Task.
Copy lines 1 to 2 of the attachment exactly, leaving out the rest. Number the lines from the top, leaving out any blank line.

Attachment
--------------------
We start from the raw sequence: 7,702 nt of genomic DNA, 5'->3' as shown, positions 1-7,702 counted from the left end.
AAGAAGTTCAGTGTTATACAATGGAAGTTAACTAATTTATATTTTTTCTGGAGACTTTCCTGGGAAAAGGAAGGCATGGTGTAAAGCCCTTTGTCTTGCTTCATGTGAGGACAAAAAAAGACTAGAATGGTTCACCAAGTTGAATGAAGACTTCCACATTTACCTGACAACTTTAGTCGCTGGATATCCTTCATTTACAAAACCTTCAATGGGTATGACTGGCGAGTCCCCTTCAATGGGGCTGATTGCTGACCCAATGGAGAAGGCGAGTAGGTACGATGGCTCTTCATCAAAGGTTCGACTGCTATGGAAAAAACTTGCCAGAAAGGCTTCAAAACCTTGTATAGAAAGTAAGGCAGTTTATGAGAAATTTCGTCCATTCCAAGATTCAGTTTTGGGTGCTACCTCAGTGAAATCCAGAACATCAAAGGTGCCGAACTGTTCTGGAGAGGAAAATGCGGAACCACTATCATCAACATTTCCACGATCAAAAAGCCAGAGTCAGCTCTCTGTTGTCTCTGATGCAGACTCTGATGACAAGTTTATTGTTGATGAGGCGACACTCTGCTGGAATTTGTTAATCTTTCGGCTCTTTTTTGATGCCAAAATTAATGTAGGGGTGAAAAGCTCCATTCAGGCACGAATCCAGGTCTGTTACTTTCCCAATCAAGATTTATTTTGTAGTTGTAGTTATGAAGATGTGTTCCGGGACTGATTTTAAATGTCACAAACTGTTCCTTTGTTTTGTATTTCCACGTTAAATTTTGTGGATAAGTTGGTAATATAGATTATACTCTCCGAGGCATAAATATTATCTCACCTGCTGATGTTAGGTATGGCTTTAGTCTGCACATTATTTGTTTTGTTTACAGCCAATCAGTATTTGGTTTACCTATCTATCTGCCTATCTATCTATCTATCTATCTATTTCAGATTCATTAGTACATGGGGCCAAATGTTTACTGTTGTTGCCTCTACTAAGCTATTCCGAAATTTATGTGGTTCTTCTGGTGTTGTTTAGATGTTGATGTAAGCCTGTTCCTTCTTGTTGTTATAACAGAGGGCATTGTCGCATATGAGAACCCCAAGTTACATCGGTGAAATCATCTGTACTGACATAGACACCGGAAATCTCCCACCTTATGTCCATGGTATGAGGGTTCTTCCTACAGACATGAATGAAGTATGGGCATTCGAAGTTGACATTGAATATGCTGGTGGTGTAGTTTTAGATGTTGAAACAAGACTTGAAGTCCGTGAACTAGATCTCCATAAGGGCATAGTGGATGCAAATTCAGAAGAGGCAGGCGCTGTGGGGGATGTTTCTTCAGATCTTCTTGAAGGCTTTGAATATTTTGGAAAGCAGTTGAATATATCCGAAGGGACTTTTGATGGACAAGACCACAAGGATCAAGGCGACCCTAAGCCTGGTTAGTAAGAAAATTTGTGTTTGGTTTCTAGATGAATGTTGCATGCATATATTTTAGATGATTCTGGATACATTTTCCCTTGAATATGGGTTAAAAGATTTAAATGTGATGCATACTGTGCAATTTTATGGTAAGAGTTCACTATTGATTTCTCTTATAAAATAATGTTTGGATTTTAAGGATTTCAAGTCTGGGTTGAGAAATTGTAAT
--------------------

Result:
We start from the raw sequence: 7,702 nt of genomic DNA, 5'->3' as shown, positions 1-7,702 counted from the left end.
AAGAAGTTCAGTGTTATACAATGGAAGTTAACTAATTTATATTTTTTCTGGAGACTTTCCTGGGAAAAGGAAGGCATGGTGTAAAGCCCTTTGTCTTGCTTCATGTGAGGACAAAAAAAGACTAGAATGGTTCACCAAGTTGAATGAAGACTTCCACATTTACCTGACAACTTTAGTCGCTGGATATCCTTCATTTACAAAACCTTCAATGGGTATGACTGGCGAGTCCCCTTCAATGGGGCTGATTGCTGACCCAATGGAGAAGGCGAGTAGGTACGATGGCTCTTCATCAAAGGTTCGACTGCTATGGAAAAAACTTGCCAGAAAGGCTTCAAAACCTTGTATAGAAAGTAAGGCAGTTTATGAGAAATTTCGTCCATTCCAAGATTCAGTTTTGGGTGCTACCTCAGTGAAATCCAGAACATCAAAGGTGCCGAACTGTTCTGGAGAGGAAAATGCGGAACCACTATCATCAACATTTCCACGATCAAAAAGCCAGAGTCAGCTCTCTGTTGTCTCTGATGCAGACTCTGATGACAAGTTTATTGTTGATGAGGCGACACTCTGCTGGAATTTGTTAATCTTTCGGCTCTTTTTTGATGCCAAAATTAATGTAGGGGTGAAAAGCTCCATTCAGGCACGAATCCAGGTCTGTTACTTTCCCAATCAAGATTTATTTTGTAGTTGTAGTTATGAAGATGTGTTCCGGGACTGATTTTAAATGTCACAAACTGTTCCTTTGTTTTGTATTTCCACGTTAAATTTTGTGGATAAGTTGGTAATATAGATTATACTCTCCGAGGCATAAATATTATCTCACCTGCTGATGTTAGGTATGGCTTTAGTCTGCACATTATTTGTTTTGTTTACAGCCAATCAGTATTTGGTTTACCTATCTATCTGCCTATCTATCTATCTATCTATCTATTTCAGATTCATTAGTACATGGGGCCAAATGTTTACTGTTGTTGCCTCTACTAAGCTATTCCGAAATTTATGTGGTTCTTCTGGTGTTGTTTAGATGTTGATGTAAGCCTGTTCCTTCTTGTTGTTATAACAGAGGGCATTGTCGCATATGAGAACCCCAAGTTACATCGGTGAAATCATCTGTACTGACATAGACACCGGAAATCTCCCACCTTATGTCCATGGTATGAGGGTTCTTCCTACAGACATGAATGAAGTATGGGCATTCGAAGTTGACATTGAATATGCTGGTGGTGTAGTTTTAGATGTTGAAACAAGACTTGAAGTCCGTGAACTAGATCTCCATAAGGGCATAGTGGATGCAAATTCAGAAGAGGCAGGCGCTGTGGGGGATGTTTCTTCAGATCTTCTTGAAGGCTTTGAATATTTTGGAAAGCAGTTGAATATATCCGAAGGGACTTTTGATGGACAAGACCACAAGGATCAAGGCGACCCTAAGCCTGGTTAGTAAGAAAATTTGTGTTTGGTTTCTAGATGAATGTTGCATGCATATATTTTAGATGATTCTGGATACATTTTCCCTTGAATATGGGTTAAAAGATTTAAATGTGATGCATACTGTGCAATTTTATGGTAAGAGTTCACTATTGATTTCTCTTATAAAATAATGTTTGGATTTTAAGGATTTCAAGTCTGGGTTGAGAAATTGTAAT